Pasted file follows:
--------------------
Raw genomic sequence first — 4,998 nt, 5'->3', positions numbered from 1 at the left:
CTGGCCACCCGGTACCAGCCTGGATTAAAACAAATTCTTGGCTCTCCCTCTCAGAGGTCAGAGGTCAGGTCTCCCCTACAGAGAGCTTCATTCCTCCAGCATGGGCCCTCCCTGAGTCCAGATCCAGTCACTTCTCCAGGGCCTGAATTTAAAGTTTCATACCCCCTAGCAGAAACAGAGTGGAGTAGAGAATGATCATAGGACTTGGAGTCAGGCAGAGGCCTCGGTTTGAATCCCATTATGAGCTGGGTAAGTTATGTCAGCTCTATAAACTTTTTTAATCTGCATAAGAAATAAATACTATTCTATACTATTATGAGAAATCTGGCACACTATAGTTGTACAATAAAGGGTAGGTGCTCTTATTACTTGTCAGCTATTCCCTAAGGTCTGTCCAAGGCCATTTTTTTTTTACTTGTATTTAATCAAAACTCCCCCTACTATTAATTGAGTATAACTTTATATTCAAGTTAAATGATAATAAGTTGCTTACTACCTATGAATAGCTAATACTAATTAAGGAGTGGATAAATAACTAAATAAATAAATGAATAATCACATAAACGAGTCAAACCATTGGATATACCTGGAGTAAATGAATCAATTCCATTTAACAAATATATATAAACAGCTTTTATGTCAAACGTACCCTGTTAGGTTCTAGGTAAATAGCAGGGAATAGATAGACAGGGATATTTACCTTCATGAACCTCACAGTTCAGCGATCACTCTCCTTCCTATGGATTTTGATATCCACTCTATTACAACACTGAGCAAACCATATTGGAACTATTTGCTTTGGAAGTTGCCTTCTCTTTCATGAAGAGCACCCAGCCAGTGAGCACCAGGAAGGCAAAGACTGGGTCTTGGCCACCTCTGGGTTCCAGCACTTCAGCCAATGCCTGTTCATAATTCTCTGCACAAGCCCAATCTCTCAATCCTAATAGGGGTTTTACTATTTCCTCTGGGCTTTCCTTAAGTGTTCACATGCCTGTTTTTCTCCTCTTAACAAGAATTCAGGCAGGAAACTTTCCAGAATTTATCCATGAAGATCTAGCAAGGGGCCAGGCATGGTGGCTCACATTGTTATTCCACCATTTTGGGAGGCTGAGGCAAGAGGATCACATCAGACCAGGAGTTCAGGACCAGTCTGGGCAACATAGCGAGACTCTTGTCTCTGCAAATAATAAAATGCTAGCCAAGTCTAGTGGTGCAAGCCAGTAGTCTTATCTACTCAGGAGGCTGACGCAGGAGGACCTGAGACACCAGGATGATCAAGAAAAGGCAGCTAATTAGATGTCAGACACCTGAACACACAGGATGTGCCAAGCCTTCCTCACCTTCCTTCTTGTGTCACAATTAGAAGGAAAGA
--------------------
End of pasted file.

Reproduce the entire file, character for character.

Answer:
Raw genomic sequence first — 4,998 nt, 5'->3', positions numbered from 1 at the left:
CTGGCCACCCGGTACCAGCCTGGATTAAAACAAATTCTTGGCTCTCCCTCTCAGAGGTCAGAGGTCAGGTCTCCCCTACAGAGAGCTTCATTCCTCCAGCATGGGCCCTCCCTGAGTCCAGATCCAGTCACTTCTCCAGGGCCTGAATTTAAAGTTTCATACCCCCTAGCAGAAACAGAGTGGAGTAGAGAATGATCATAGGACTTGGAGTCAGGCAGAGGCCTCGGTTTGAATCCCATTATGAGCTGGGTAAGTTATGTCAGCTCTATAAACTTTTTTAATCTGCATAAGAAATAAATACTATTCTATACTATTATGAGAAATCTGGCACACTATAGTTGTACAATAAAGGGTAGGTGCTCTTATTACTTGTCAGCTATTCCCTAAGGTCTGTCCAAGGCCATTTTTTTTTTACTTGTATTTAATCAAAACTCCCCCTACTATTAATTGAGTATAACTTTATATTCAAGTTAAATGATAATAAGTTGCTTACTACCTATGAATAGCTAATACTAATTAAGGAGTGGATAAATAACTAAATAAATAAATGAATAATCACATAAACGAGTCAAACCATTGGATATACCTGGAGTAAATGAATCAATTCCATTTAACAAATATATATAAACAGCTTTTATGTCAAACGTACCCTGTTAGGTTCTAGGTAAATAGCAGGGAATAGATAGACAGGGATATTTACCTTCATGAACCTCACAGTTCAGCGATCACTCTCCTTCCTATGGATTTTGATATCCACTCTATTACAACACTGAGCAAACCATATTGGAACTATTTGCTTTGGAAGTTGCCTTCTCTTTCATGAAGAGCACCCAGCCAGTGAGCACCAGGAAGGCAAAGACTGGGTCTTGGCCACCTCTGGGTTCCAGCACTTCAGCCAATGCCTGTTCATAATTCTCTGCACAAGCCCAATCTCTCAATCCTAATAGGGGTTTTACTATTTCCTCTGGGCTTTCCTTAAGTGTTCACATGCCTGTTTTTCTCCTCTTAACAAGAATTCAGGCAGGAAACTTTCCAGAATTTATCCATGAAGATCTAGCAAGGGGCCAGGCATGGTGGCTCACATTGTTATTCCACCATTTTGGGAGGCTGAGGCAAGAGGATCACATCAGACCAGGAGTTCAGGACCAGTCTGGGCAACATAGCGAGACTCTTGTCTCTGCAAATAATAAAATGCTAGCCAAGTCTAGTGGTGCAAGCCAGTAGTCTTATCTACTCAGGAGGCTGACGCAGGAGGACCTGAGACACCAGGATGATCAAGAAAAGGCAGCTAATTAGATGTCAGACACCTGAACACACAGGATGTGCCAAGCCTTCCTCACCTTCCTTCTTGTGTCACAATTAGAAGGAAAGA